By: Michael Panfil, attorney for EDF’s US Climate and Energy Program, and Jamie Fine, senior economist for EDF’s Clean Energy Program

Vote CheckDemand response encourages customers to shift their energy use to times of day when there is less demand on the power grid or when more renewable energy is abundant.  It is an invaluable component of the smart grid that improves air quality, enhances electric grid reliability, and helps utilities, homes, and businesses financially benefit from conserving electricity.

Yesterday, a diverse group of organizations submitted an important and far-reaching settlement agreement on the future of demand response in California to the California Public Utilities Commission (Commission) for its approval. The settling parties – including EDF, California investor-owned utilities, California Independent System Operator (CAISO), consumer groups, and others – recommend, for the first time, a path to properly value, realize, and account for demand response. If approved, these changes have the potential to increase the role of demand response in meeting California’s energy demands, reducing hazardous air pollution, and more efficiently operating the state’s electrical grid. Read More »

Also posted in Clean Energy, Demand Response, Smart Grid| Comments closed

Finding Common Ground on Pricing Clean Energy Resources in California

Source: limelightpower flickr

Source: limelightpower flickr

This post was co-written by Chris Yunker, Rates and Analysis Manager at San Diego Gas & Electric.

Industrial and environmental stakeholders are usually portrayed as adversaries. But one exciting example from California proves there can be another side to that story. San Diego Gas & Electric (SDG&E) worked with Environmental Defense Fund, Sunverge, Google, and the California Public Utility Commission at Rocky Mountain Institute’s eLab Accelerator to investigate electricity tariffs that enable new technologies and practices and to reveal their costs and benefits to the grid. As distributed energy resources (DERs) continue to grow rapidly, there is increasing need to enable the marketplace to value utility-supplied grid services and customer-sited resources.

SDG&E serves 3.4 million people in and around San Diego, and is also home to roughly 10,000 electric vehicles and 40,000 rooftop solar systems. SDG&E is responsible for keeping the lights on despite growing demand (the region has one of the largest EV adoption rates in the nation) and variable electricity generation (PV panels stop producing at sunset). Read More »

Also posted in Clean Energy, Renewable Energy, Smart Grid| 1 Response, comments now closed

How Big Data Can Fight Climate Change in Los Angeles

Heat capture LASER maps

Map from the LASER Atlas showing temperature rise projections in Los Angeles

You may be wondering – as I was before we started a project with the UCLA Luskin Center for Innovation over a year ago – “what the heck does Big Data have to do with climate change?”

To start, here’s a piece from Climate Central that exemplifies the new power of big data.

“Big Data allows you to say simple, clear things…to tell people about their climate locally in ways they can understand.”

Through taking information created all around us and applying thoughtful analysis, we can comprehend and unleash it to solve our greatest challenges. For EDF, that means partnering with the country’s top universities and most innovative companies to address the biggest challenge of our time – climate change.

Today we launch the newest version of the Los Angeles Solar & Efficiency Report (LASER), a data-driven mapping tool that can help stakeholders and local leaders understand climate and pollution risks in their own communities. Empowered by this information, they can seek out and maximize available resources to deploy clean energy, reduce climate pollution, and create tens of thousands of much-needed jobs. Read More »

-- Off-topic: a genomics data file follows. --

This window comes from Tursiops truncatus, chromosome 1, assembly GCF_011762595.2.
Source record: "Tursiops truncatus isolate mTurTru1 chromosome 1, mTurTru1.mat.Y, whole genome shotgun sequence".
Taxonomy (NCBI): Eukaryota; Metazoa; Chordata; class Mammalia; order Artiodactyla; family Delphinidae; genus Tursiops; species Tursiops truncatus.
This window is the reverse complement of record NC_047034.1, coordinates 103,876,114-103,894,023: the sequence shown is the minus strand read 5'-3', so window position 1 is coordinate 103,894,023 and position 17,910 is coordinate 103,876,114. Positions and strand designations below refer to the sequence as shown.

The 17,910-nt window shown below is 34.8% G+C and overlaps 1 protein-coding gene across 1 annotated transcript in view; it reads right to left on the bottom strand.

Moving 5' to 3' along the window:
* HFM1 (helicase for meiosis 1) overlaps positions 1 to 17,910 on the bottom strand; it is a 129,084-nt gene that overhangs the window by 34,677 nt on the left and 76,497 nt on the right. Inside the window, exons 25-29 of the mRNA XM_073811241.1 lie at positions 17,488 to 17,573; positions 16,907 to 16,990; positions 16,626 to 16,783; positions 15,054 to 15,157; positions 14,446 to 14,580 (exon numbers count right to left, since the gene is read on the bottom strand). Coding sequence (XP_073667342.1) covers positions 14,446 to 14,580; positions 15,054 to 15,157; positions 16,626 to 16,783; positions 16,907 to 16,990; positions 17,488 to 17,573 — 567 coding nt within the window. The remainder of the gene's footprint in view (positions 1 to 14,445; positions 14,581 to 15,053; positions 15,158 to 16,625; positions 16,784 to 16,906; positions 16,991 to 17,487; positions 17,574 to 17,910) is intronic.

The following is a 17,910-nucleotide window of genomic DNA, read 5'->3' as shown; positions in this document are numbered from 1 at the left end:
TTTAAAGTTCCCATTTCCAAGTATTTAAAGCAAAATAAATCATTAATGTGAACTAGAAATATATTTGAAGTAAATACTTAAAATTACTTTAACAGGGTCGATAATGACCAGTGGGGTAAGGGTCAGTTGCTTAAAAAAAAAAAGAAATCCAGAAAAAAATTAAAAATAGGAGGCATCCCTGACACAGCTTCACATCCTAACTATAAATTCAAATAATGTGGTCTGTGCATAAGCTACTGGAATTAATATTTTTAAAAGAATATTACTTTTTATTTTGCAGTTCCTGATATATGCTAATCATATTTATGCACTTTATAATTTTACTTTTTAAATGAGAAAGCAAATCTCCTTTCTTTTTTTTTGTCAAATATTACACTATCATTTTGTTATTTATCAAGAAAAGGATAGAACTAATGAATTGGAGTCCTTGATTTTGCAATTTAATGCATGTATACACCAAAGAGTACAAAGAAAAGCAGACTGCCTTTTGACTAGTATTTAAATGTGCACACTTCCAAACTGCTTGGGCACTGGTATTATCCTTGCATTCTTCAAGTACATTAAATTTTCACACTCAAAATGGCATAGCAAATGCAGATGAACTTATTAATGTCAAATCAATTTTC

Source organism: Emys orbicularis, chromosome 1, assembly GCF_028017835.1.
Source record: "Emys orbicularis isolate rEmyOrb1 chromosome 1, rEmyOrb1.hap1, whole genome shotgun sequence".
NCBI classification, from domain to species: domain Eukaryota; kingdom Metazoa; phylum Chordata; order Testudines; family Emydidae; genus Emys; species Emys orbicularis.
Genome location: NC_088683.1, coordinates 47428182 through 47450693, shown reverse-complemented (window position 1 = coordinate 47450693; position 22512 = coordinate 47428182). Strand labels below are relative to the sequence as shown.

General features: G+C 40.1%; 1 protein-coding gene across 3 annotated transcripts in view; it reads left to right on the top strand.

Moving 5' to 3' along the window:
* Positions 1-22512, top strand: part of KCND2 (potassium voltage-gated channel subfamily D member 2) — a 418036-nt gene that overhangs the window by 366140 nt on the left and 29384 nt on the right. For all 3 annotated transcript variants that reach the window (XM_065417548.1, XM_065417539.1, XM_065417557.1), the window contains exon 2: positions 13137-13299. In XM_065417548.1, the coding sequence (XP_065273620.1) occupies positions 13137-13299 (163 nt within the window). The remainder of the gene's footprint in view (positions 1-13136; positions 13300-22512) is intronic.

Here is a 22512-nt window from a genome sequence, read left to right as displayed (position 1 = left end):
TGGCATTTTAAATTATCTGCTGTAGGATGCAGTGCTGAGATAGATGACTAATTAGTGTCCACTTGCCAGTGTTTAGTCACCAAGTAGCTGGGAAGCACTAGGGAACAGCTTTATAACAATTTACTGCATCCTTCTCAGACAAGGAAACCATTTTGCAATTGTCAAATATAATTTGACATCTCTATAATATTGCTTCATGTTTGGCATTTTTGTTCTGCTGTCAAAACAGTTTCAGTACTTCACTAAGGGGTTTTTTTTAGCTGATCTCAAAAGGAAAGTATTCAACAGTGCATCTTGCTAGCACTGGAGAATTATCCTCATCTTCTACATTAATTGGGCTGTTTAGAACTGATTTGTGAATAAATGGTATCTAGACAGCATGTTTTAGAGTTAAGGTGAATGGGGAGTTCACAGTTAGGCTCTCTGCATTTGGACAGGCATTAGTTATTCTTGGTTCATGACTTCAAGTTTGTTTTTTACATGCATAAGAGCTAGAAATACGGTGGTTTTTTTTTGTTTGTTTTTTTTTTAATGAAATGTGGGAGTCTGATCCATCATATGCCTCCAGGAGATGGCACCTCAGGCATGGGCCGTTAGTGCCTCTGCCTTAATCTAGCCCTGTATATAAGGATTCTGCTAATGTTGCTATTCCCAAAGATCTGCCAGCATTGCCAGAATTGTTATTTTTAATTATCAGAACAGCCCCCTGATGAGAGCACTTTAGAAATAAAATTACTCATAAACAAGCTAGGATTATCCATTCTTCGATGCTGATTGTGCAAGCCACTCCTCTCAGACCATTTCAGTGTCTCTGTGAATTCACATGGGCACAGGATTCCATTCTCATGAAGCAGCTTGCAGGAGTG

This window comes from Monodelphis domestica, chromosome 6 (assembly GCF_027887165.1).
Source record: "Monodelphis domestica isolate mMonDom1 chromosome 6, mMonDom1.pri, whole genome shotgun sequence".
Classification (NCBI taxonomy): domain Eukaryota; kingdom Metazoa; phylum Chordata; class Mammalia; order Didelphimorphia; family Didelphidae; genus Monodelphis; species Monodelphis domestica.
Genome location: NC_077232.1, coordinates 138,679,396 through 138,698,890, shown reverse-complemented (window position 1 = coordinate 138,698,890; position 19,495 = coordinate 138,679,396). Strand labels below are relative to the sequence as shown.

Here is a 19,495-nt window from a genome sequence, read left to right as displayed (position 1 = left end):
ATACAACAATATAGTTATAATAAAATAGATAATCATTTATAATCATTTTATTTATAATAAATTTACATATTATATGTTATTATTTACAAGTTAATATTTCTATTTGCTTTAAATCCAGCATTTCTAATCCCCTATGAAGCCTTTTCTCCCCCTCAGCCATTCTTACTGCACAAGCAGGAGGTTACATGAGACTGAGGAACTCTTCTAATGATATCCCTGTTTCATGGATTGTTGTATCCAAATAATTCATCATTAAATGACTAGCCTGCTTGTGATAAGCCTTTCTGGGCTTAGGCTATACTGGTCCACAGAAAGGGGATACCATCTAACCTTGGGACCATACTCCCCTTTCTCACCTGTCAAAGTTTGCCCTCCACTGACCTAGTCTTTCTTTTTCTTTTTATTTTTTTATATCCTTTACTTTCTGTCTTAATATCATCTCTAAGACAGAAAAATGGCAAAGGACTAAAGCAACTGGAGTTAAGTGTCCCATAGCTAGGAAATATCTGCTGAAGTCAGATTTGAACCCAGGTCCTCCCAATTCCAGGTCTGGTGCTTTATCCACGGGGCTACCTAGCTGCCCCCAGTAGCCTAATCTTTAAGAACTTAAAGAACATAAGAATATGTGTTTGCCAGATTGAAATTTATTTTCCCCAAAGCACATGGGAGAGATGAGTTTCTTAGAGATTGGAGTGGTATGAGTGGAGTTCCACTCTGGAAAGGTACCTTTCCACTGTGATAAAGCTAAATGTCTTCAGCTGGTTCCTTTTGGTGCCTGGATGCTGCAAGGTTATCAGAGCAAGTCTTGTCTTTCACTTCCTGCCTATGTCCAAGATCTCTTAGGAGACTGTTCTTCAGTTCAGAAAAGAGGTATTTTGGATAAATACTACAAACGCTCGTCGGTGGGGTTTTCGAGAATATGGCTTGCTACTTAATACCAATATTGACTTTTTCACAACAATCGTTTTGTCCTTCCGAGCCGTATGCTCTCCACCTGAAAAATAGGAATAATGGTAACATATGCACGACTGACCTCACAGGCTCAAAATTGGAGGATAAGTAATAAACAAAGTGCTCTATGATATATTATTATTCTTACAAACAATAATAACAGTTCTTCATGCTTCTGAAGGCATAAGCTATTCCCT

Also posted in Clean Energy, Climate, Energy Efficiency, Renewable Energy| Comments closed

Mapping the California Companies Fueling a Cleaner Future

green-roads-mapBy: Emily Reyna, Senior Manager, Partnerships and Alliances

Clean energy and clean tech sound exciting, but most people don’t see these businesses as a major part of our economy, especially when traditional fossil fuels rule at the pump.

But thanks to policies like California’s Low Carbon Fuel Standard and cap and trade, more and more businesses are giving us options when we need to get from point A to point B, and they form an increasingly important source of economic growth in the state. From cars running on used vegetable oil (biodiesel) to cars you can plug into your house, new and exciting innovations are fast coming to market.

The new interactive Green Roads Map that EDF created in partnership with CALSTART, Environmental Entrepreneurs (E2), and the Natural Resources Defense Council, shows that we have many emerging options for our cars and transportation fleets, and that clean transportation is a flourishing industry in California.

The Green Roads Map is more than just a collection of dots – the map presents an important picture of the investors, researchers, producers, and salespeople who are transforming our economy and transportation system today. Read More »

Also posted in Air Quality, Clean Energy, Climate, Electric Vehicles, General| Comments closed

The Cheapest Way to Cut Climate Pollution? Energy Efficiency

This blog post was co-authored by Kate Zerrenner, an EDF project manager and expert on energy efficiency and climate change.

On June 2, the U.S. Environmental Protection Agency made a historic announcement that will change how we make, move and use electricity for generations to come.

For the first time in history, the government proposed limits on the amount of carbon pollution American fossil-fueled power plants are allowed to spew into the atmosphere.

There are two clear winners to comply with the plan while maintaining commitment to electric reliability and affordability: energy efficiency and demand response.

We’re already seeing pushback from some of our nation’s big polluter states, such as West Virginia and Texas. But the truth is that while the proposed limits on carbon are strong, they’re also flexible.

In fact, the EPA has laid out a whole menu of options in its Clean Power Plan – from power plant upgrades, to switching from coal to natural gas, and adopting more renewable energy resources. States can choose from these and other strategies as they develop their own plans to meet the new standards.

That said, there are two clear winners on the EPA’s menu that offer low-cost options for states that seek to comply with the plan while maintaining their commitment to electric reliability and affordability: energy efficiency and demand response. Read More »

Also posted in Clean Energy, Demand Response, Energy Efficiency, Renewable Energy, Smart Grid| Tagged | 1 Response, comments now closed